But there is a limit to how open we should be.
I look at Singapore now and I feel sad. Where is my home? It is overrun with people who don’t understand this openness, this acceptance of other cultures. Instead these people bring in their own cultures and expect Singaporeans to adapt to their cultures. No. That is not how it’s supposed to work. When you come to my country, you learn my language, you learn my culture. And together, maybe we can build a new one together. Isn’t that what being Singaporean is all about? We were all migrants once too, but we “build a dream together”, we created a whole SINGAPOREAN culture together, we created a whole new LANGUAGE (Singlish, for those of you who are slightly slow). I have a few friends in Singapore who weren’t born there. They are permanent residents or migrated early in their lives. But they make attempts to fit in, they adapt to us, they adapt to our language and our culture. That’s the beauty of Singapore, you take us as a whole, put in a tiny bit of yourself and we just grow together.
Our government has said that they need more people, that we need to grow as a nation. So they throw in new people, but forget that new things, new people take time to adapt. They take time to change. You have made a grave error PAP. You disappoint me. You believe what you have done has grown Singapore but you have not. Like an obese child, we are large in size but we are unhealthy.
Your people are unhappy. Do something about it.
My point, aside from this complaining, is that I miss home. Not the home that it is now, but the home I remember back when I was young. 2000-2005 maybe? Those were good years, mama shops were still everywhere. Uncle sitting in his singlet and sarong fanning himself watching over his supply of crazy toys that are probably deemed as “dangerous” now. (Remember those gunpowder packets that you threw on the floor and they would burst with a loud crack? Or the gun that had little rubber pellets you could shoot at people.) Rows of sweets you could buy like the root beer flavoured ones, country erasers and a ton of nonsense. They are just so hard to find today.I still mourn the loss of the old fashioned playgrounds, those that had sand, the “dragon playground”..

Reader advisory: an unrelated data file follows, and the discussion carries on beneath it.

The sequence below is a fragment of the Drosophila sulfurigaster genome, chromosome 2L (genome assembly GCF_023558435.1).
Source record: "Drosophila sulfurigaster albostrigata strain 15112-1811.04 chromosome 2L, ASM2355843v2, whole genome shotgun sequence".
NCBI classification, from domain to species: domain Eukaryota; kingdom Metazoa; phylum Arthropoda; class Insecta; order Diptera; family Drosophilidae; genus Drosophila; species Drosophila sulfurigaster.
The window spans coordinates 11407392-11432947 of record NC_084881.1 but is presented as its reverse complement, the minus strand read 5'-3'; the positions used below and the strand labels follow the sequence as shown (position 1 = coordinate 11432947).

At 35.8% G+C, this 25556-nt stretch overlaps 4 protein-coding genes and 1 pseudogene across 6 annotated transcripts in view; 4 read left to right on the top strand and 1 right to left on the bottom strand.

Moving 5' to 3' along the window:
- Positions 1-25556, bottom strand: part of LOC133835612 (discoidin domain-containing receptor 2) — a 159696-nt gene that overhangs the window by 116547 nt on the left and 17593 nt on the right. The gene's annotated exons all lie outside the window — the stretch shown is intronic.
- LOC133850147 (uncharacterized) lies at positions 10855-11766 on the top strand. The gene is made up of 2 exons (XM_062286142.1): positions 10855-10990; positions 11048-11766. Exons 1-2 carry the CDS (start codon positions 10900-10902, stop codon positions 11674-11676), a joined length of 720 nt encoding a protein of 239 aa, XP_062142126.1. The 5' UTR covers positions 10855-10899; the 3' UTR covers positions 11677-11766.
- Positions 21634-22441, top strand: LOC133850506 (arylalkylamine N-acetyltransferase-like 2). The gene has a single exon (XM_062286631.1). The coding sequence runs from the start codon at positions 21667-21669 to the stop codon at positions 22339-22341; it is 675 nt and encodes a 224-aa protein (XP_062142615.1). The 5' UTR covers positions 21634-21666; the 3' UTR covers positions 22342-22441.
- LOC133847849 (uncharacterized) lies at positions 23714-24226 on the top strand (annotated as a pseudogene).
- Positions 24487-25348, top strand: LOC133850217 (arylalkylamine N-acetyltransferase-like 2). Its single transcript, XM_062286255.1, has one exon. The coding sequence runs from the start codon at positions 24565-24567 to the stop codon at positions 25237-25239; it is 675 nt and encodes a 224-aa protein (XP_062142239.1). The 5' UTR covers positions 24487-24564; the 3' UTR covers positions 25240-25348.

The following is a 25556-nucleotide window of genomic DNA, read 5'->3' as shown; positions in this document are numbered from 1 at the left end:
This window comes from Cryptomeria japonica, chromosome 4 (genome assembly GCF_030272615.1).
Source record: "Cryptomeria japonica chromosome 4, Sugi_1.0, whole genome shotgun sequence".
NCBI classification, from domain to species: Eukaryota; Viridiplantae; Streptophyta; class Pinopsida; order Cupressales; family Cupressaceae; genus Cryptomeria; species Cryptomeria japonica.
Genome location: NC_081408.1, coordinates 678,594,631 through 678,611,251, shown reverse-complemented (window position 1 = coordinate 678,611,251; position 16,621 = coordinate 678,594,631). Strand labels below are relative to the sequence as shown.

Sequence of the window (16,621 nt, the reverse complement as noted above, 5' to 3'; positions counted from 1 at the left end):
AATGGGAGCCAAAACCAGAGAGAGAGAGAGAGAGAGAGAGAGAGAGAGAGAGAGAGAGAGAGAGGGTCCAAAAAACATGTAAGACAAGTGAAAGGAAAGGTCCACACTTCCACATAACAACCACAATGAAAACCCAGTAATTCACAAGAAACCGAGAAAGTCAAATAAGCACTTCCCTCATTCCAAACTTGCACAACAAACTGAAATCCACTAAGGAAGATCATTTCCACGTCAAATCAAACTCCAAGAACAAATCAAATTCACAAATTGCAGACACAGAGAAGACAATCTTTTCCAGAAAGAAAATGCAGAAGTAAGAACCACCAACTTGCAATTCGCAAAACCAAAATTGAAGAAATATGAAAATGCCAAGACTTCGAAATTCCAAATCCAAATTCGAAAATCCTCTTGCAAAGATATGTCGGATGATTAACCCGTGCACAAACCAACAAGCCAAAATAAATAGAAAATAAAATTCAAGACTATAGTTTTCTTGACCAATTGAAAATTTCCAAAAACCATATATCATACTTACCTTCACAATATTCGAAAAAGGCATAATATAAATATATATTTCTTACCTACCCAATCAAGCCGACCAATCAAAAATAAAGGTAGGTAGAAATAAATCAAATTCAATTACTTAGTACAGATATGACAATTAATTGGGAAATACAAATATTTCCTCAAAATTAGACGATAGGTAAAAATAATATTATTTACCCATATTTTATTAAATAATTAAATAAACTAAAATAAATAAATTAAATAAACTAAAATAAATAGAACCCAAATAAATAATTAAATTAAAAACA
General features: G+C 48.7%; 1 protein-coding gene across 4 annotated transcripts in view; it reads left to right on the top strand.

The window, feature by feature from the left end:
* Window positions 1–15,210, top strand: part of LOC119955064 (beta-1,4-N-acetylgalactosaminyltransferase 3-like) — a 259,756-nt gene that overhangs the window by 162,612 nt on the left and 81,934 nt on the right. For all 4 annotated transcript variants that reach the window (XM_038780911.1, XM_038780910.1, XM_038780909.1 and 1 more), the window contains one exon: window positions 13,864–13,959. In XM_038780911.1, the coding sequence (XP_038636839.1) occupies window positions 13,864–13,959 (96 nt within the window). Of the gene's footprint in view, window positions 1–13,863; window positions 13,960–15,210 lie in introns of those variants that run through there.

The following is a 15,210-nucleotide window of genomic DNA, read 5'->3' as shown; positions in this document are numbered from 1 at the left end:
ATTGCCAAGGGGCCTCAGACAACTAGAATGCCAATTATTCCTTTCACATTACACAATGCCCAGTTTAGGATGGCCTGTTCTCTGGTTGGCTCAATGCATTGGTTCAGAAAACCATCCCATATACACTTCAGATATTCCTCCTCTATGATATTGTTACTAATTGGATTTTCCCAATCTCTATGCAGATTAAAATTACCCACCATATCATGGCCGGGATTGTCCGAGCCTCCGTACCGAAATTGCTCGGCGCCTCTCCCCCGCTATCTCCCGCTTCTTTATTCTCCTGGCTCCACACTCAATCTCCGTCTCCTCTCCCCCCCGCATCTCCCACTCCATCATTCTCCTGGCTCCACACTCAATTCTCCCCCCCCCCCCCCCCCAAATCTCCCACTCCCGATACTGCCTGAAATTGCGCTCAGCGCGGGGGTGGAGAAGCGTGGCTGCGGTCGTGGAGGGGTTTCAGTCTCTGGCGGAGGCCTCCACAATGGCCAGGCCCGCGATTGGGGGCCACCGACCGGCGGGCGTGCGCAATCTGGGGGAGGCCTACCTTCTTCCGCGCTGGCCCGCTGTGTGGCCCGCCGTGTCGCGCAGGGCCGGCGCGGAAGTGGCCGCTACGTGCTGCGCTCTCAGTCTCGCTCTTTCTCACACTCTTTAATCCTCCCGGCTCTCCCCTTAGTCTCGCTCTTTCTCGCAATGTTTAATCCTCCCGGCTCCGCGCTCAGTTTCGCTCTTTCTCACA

Now most of the playgrounds I see are made of plastic and rubber. Not much fun anymore. Just like how the old playgrounds, mama shops and places are dying out, so is the Singaporean spirit. People were still friendly then (to a certain extent) but now people are just cynical and jaded from being forced to compete against one another, and on top of that foreign talent, all the time. We have no rest. We are tired of fighting for ourselves when our government should be fighting for us. What’s the point of celebrating our National Day when it doesn’t feel like a nation anymore? We are more of a clean, sterile hotel for rich foreigners and Singaporeans are the service staff, having to make things comfortable for them.
I’m just saying Singapore, when your only resource is people, you have to take care of that resource, if not it’s just going to die out.
I am just a simple student, I am just one of your people, but if I don’t say anything now, when do I say it?
Maybe when I am old, living in my half-a-million HDB flat and wondering where it all went wrong I’d think back on how I should have applied for PR in another country. But for now I hope. I believe that change will come and that Singaporeans will one day be able to afford housing, afford cars, not have to fight against foreigners and bring their children for a cheap ice stick at the mama shop after grocery shopping at NTUC or Sheng Siong.
That should be our theme for next year’s NDP, HOPE, no matter how fruitless it may be.